Visual loss and optic nerve head swelling in thiamine deficiency without prolonged dietary deficiency

Sean M. Gratton, Byron L. Lam

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Visual loss due to optic neuropathy is a rare manifestation of thiamine deficiency. We report a case of a 39-year-old woman with a body mass index (BMI) of 29 kg/m2 who developed visual loss and bilateral optic nerve head swelling after a short, self-limited gastrointestinal illness. She was disoriented and inattentive and had absent ankle jerk reflexes, diminished sensation in both legs below the knees, and marked truncal ataxia. Magnetic resonance imaging (MRI) showed increased T2-signal in the medial thalami and mammillary bodies. The serum thiamine level was 8 nmol/L (normal 8-30). The diagnosis of thiamine deficiency was made, and the patient's vision and neurologic symptoms improved significantly with intramuscular thiamine treatment. Thiamine deficiency can occur in the absence of an obvious predisposing factor such as alcoholism or low body weight. The clinician must be aware of the factors that govern vitamin availability and maintain a high index of suspicion to make the diagnosis in such cases.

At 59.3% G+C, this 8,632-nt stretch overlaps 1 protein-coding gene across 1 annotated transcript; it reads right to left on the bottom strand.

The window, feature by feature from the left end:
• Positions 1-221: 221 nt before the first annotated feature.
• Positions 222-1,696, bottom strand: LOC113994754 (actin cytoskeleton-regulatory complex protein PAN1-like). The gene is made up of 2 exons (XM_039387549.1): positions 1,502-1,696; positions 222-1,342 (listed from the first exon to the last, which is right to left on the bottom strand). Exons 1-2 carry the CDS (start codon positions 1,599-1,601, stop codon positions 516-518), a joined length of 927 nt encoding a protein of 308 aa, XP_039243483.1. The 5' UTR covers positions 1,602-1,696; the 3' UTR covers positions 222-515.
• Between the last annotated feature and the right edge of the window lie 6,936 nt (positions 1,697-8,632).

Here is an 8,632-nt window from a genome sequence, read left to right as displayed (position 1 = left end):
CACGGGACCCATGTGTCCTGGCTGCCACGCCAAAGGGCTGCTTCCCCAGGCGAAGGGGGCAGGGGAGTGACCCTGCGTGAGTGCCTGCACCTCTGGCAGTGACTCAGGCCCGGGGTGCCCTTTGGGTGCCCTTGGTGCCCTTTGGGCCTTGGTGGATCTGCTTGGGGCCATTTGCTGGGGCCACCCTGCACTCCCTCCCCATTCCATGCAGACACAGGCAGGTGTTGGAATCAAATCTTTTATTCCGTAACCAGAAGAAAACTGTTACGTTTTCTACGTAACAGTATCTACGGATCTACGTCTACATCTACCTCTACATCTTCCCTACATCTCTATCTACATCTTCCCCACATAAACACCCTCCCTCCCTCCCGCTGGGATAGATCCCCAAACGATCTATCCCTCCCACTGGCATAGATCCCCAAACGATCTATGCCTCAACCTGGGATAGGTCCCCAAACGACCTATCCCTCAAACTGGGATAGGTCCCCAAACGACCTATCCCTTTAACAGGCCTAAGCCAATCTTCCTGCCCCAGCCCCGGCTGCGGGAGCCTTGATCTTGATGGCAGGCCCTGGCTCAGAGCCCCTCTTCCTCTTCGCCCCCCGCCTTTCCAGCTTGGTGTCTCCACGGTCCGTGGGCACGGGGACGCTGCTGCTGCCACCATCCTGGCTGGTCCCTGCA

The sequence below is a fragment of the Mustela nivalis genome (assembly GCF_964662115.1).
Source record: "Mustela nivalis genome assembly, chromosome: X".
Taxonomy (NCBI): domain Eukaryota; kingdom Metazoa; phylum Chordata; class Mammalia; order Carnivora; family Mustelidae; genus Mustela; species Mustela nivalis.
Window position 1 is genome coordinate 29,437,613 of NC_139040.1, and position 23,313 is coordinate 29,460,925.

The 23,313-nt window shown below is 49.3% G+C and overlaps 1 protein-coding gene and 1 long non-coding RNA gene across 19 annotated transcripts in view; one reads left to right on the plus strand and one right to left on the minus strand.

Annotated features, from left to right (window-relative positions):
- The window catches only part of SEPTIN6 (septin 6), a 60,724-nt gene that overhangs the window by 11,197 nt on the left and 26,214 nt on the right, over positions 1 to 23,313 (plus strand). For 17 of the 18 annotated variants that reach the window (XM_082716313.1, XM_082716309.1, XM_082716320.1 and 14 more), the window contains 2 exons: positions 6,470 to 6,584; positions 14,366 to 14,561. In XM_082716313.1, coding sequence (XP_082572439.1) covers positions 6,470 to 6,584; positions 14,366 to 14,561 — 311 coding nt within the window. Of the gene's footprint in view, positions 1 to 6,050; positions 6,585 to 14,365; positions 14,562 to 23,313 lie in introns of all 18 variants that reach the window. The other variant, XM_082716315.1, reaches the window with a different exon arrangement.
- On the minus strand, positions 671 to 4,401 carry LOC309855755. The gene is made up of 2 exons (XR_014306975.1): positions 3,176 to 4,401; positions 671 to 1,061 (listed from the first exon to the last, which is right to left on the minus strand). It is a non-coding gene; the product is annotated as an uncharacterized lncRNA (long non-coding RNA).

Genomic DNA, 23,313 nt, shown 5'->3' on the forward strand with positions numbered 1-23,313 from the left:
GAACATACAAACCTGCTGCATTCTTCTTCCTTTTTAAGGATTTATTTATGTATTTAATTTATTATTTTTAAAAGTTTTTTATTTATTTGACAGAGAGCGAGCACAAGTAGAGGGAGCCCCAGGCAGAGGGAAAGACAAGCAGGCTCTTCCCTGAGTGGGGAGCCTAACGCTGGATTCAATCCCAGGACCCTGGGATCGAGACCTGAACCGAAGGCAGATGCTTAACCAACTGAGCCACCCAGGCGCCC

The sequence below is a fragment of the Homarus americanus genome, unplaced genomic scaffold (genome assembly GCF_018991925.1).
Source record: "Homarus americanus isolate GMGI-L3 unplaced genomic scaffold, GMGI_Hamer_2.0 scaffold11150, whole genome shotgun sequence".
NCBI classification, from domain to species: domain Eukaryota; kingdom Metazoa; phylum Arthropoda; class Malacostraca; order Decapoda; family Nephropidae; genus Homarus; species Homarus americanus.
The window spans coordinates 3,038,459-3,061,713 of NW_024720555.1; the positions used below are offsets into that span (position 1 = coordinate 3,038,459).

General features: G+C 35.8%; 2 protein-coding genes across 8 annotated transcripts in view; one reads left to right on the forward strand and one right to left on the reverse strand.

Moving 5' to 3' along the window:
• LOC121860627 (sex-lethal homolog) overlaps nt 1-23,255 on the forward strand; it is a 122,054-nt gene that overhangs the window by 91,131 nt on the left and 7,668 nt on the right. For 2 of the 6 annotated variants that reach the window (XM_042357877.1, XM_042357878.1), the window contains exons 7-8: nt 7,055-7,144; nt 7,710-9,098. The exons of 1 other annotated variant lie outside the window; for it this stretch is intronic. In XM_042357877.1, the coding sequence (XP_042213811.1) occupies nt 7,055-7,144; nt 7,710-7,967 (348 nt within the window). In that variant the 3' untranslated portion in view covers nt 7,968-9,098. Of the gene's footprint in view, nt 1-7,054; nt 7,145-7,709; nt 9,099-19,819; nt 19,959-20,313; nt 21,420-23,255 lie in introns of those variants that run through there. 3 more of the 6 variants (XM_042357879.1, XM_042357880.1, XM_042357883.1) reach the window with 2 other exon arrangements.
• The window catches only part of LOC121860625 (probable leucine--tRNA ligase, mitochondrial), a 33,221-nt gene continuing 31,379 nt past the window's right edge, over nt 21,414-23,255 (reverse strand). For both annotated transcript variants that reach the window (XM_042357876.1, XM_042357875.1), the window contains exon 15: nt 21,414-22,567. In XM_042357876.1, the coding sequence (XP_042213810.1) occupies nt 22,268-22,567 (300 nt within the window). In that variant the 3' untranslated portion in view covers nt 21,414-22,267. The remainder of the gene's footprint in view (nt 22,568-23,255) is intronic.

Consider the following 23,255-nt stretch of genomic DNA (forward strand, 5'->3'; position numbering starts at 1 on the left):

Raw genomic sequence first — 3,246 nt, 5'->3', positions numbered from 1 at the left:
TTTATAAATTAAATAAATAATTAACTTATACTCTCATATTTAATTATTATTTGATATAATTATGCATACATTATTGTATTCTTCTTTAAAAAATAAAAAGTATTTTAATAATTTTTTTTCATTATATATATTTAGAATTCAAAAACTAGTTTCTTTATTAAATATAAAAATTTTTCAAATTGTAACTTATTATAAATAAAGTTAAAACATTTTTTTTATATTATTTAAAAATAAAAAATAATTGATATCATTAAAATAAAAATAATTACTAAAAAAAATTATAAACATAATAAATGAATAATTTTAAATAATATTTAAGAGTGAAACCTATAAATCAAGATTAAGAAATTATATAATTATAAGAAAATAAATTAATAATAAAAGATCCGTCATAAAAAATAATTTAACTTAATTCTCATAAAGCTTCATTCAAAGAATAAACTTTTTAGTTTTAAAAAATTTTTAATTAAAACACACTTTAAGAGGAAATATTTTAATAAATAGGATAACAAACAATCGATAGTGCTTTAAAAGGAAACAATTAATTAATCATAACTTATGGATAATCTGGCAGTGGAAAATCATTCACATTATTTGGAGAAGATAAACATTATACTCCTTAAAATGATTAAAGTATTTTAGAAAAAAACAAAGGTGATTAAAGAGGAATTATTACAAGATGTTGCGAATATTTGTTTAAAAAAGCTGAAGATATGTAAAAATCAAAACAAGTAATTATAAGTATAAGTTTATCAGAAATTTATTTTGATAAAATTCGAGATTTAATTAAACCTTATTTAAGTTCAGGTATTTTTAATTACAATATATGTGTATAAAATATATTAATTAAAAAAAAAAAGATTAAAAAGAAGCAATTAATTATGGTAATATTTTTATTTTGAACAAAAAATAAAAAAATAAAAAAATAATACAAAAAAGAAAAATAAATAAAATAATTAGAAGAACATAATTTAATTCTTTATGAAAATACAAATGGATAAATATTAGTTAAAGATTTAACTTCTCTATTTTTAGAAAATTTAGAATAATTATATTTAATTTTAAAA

Original languageEnglish (US)
Pages (from-to)1021-1024
Number of pages4
JournalClinical Ophthalmology
StatePublished - May 22 2014



  • Nutritional deficiency
  • Optic neuropathy

ASJC Scopus subject areas

  • Ophthalmology

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